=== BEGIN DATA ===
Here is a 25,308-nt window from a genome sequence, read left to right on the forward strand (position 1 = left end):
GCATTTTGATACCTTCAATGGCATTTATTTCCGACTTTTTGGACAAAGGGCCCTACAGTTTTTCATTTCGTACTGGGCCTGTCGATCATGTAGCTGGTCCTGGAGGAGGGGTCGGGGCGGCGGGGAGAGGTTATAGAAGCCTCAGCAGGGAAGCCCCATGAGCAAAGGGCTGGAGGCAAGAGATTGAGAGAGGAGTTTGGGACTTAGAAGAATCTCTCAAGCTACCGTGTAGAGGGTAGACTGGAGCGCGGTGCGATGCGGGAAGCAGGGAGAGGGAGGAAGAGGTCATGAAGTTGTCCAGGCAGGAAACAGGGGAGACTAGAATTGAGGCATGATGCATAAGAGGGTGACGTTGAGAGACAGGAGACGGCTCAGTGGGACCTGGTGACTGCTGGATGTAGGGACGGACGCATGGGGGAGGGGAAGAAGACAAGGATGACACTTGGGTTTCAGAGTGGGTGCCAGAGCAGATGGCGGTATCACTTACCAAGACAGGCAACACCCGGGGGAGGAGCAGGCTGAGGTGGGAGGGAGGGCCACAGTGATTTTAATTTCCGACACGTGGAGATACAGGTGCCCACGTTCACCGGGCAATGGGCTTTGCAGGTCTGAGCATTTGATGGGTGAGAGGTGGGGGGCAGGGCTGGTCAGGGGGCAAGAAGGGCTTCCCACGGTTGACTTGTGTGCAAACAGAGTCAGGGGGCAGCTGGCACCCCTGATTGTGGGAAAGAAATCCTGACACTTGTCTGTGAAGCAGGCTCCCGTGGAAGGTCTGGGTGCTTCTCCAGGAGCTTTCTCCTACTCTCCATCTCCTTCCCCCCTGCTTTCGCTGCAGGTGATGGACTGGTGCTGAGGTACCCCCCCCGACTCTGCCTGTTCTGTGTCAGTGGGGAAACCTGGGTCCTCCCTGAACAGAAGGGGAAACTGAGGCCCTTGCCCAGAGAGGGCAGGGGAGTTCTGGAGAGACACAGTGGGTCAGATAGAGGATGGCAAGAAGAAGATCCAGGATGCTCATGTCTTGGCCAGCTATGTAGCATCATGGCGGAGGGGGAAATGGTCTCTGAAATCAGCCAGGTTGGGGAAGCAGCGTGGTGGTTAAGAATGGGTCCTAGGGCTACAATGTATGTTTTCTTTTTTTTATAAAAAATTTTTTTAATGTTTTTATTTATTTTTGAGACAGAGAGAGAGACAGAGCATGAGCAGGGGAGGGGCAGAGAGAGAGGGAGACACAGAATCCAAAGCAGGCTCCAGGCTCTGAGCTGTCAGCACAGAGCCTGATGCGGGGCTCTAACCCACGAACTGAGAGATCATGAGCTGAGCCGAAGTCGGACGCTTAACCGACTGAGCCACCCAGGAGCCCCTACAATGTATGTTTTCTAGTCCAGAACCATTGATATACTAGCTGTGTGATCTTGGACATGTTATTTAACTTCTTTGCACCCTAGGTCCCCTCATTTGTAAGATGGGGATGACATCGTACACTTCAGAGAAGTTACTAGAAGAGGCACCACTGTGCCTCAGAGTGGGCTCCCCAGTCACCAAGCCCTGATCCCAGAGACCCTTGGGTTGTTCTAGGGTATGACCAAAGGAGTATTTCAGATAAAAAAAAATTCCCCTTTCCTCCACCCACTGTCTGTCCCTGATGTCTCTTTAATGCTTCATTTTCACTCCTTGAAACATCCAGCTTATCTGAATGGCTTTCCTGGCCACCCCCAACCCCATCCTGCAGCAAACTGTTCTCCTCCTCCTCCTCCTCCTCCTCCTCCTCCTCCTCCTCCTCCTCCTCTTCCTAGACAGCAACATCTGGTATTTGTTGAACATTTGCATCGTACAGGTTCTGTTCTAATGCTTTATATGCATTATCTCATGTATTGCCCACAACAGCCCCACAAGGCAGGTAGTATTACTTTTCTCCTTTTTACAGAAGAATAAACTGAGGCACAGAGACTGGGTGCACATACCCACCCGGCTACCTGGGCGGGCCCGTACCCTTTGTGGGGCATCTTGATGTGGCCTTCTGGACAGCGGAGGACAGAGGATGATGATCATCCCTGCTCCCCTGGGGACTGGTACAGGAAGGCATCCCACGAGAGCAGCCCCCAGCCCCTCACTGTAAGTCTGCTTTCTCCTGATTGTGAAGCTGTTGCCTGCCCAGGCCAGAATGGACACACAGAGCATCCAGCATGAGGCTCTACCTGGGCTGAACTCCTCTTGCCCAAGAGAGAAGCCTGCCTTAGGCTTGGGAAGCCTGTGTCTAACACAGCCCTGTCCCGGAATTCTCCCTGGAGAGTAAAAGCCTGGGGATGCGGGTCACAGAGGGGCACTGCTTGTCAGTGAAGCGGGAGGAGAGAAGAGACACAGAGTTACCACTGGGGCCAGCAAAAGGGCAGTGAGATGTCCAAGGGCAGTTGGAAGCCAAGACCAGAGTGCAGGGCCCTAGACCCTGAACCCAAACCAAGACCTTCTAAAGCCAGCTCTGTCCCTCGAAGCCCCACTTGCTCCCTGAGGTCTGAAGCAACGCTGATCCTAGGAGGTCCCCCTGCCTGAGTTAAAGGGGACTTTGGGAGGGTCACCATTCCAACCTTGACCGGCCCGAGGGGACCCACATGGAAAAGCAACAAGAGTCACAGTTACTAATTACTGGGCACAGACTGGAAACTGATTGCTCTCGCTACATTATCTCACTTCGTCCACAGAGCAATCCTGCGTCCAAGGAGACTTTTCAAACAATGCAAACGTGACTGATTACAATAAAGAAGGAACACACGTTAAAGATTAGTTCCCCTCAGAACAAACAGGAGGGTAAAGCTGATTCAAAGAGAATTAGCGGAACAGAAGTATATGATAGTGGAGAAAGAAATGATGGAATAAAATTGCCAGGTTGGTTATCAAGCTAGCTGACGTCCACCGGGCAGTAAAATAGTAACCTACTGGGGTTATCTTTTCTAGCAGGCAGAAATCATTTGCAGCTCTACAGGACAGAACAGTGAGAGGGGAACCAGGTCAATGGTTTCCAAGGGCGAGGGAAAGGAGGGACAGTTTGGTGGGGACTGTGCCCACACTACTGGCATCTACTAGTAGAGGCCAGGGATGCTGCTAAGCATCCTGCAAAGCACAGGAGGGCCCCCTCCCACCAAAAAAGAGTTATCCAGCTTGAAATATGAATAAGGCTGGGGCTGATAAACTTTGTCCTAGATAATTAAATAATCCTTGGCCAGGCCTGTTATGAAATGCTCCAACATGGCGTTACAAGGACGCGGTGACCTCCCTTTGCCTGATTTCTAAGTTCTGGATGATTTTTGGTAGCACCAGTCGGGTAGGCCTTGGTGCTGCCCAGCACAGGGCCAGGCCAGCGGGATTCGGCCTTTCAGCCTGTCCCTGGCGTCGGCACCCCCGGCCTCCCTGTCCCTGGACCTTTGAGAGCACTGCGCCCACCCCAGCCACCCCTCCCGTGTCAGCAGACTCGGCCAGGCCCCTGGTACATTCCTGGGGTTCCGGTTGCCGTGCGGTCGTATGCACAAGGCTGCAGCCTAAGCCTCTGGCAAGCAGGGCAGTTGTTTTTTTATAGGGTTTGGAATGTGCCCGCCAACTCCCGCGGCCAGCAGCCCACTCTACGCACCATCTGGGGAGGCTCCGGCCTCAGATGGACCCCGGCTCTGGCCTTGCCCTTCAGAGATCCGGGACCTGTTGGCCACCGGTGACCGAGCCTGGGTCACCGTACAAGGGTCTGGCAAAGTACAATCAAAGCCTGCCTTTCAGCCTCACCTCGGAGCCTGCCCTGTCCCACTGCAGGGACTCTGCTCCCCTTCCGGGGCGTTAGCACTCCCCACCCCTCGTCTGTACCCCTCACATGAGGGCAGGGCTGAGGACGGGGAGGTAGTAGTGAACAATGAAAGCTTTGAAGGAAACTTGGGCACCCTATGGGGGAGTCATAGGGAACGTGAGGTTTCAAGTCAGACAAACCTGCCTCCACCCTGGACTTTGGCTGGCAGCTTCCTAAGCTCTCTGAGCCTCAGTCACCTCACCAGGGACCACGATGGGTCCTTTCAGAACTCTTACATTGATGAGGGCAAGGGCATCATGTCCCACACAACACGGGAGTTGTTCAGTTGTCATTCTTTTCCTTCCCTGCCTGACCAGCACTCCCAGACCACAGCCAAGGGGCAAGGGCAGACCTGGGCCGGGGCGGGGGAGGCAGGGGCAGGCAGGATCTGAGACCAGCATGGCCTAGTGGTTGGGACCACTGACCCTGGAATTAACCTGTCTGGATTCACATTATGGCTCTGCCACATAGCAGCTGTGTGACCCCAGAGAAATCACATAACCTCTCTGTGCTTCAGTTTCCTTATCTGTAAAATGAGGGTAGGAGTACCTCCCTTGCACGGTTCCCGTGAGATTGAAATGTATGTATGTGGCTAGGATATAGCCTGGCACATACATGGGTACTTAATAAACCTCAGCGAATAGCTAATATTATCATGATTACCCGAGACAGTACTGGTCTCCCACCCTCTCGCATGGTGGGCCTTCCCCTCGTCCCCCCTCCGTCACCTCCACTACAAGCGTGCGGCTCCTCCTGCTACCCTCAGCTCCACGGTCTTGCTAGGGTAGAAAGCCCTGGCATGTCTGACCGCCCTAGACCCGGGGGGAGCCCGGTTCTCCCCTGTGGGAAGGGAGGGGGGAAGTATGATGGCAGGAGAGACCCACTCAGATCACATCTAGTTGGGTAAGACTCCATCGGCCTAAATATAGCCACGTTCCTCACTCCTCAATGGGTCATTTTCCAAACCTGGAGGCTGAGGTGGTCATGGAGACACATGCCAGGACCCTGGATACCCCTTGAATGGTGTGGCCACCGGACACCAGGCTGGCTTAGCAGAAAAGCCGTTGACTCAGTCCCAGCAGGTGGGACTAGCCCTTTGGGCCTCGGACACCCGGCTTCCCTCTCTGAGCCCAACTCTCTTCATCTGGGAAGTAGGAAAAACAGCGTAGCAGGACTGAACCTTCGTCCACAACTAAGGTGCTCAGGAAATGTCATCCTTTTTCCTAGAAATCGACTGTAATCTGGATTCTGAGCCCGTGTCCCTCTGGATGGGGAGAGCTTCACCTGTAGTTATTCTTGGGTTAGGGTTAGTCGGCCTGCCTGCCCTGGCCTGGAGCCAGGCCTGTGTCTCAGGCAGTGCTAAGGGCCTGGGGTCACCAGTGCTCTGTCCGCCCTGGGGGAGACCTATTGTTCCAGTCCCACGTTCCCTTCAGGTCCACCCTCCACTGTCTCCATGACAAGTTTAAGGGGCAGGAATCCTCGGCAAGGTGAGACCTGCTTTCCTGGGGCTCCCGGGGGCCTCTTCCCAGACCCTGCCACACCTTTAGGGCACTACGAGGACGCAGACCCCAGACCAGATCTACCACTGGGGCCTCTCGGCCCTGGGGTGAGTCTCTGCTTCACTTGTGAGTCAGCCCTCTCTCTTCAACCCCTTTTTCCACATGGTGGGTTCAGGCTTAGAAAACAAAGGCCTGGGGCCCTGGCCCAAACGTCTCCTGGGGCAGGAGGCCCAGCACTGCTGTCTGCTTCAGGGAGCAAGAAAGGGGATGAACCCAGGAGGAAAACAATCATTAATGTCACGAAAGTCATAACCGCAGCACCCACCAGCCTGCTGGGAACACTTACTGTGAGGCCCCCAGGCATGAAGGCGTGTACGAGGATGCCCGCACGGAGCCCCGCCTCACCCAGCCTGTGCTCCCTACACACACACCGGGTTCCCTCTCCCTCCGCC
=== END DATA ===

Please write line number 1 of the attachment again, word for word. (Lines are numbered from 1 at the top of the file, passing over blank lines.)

Here is a 25,308-nt window from a genome sequence, read left to right on the forward strand (position 1 = left end):